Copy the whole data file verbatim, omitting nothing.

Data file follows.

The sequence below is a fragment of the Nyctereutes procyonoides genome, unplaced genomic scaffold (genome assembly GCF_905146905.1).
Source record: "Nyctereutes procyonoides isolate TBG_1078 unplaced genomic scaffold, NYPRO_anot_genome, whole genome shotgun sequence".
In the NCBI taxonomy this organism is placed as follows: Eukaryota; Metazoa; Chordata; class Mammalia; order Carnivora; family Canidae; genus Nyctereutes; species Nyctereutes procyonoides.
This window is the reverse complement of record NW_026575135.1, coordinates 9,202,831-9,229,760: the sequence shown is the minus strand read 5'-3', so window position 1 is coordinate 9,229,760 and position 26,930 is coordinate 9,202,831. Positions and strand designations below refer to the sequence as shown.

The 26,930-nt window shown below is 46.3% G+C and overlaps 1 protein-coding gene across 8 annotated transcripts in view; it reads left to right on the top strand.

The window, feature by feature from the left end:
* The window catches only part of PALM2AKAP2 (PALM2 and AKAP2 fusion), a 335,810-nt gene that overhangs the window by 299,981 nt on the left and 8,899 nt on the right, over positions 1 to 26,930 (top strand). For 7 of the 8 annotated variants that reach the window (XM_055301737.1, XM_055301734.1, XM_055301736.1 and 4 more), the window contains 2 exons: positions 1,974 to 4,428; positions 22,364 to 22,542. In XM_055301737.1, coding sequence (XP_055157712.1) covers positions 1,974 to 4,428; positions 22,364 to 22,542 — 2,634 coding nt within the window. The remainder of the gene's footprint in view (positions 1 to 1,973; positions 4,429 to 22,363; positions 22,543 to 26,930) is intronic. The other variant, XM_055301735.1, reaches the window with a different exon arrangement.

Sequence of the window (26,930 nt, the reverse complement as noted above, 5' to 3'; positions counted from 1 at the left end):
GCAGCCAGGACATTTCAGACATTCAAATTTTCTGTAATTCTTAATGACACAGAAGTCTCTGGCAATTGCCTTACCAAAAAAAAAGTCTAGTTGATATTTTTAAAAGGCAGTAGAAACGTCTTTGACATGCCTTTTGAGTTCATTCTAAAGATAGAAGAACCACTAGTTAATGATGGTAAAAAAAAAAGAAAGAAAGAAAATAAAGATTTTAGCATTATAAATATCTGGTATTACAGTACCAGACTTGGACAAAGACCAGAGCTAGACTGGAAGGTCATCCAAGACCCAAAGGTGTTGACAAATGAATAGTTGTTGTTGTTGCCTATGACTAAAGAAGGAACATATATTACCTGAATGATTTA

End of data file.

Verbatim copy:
The sequence below is a fragment of the Nyctereutes procyonoides genome, unplaced genomic scaffold (genome assembly GCF_905146905.1).
Source record: "Nyctereutes procyonoides isolate TBG_1078 unplaced genomic scaffold, NYPRO_anot_genome, whole genome shotgun sequence".
In the NCBI taxonomy this organism is placed as follows: Eukaryota; Metazoa; Chordata; class Mammalia; order Carnivora; family Canidae; genus Nyctereutes; species Nyctereutes procyonoides.
This window is the reverse complement of record NW_026575135.1, coordinates 9,202,831-9,229,760: the sequence shown is the minus strand read 5'-3', so window position 1 is coordinate 9,229,760 and position 26,930 is coordinate 9,202,831. Positions and strand designations below refer to the sequence as shown.

The 26,930-nt window shown below is 46.3% G+C and overlaps 1 protein-coding gene across 8 annotated transcripts in view; it reads left to right on the top strand.

The window, feature by feature from the left end:
* The window catches only part of PALM2AKAP2 (PALM2 and AKAP2 fusion), a 335,810-nt gene that overhangs the window by 299,981 nt on the left and 8,899 nt on the right, over positions 1 to 26,930 (top strand). For 7 of the 8 annotated variants that reach the window (XM_055301737.1, XM_055301734.1, XM_055301736.1 and 4 more), the window contains 2 exons: positions 1,974 to 4,428; positions 22,364 to 22,542. In XM_055301737.1, coding sequence (XP_055157712.1) covers positions 1,974 to 4,428; positions 22,364 to 22,542 — 2,634 coding nt within the window. The remainder of the gene's footprint in view (positions 1 to 1,973; positions 4,429 to 22,363; positions 22,543 to 26,930) is intronic. The other variant, XM_055301735.1, reaches the window with a different exon arrangement.

Sequence of the window (26,930 nt, the reverse complement as noted above, 5' to 3'; positions counted from 1 at the left end):
GCAGCCAGGACATTTCAGACATTCAAATTTTCTGTAATTCTTAATGACACAGAAGTCTCTGGCAATTGCCTTACCAAAAAAAAAGTCTAGTTGATATTTTTAAAAGGCAGTAGAAACGTCTTTGACATGCCTTTTGAGTTCATTCTAAAGATAGAAGAACCACTAGTTAATGATGGTAAAAAAAAAAGAAAGAAAGAAAATAAAGATTTTAGCATTATAAATATCTGGTATTACAGTACCAGACTTGGACAAAGACCAGAGCTAGACTGGAAGGTCATCCAAGACCCAAAGGTGTTGACAAATGAATAGTTGTTGTTGTTGCCTATGACTAAAGAAGGAACATATATTACCTGAATGATTTA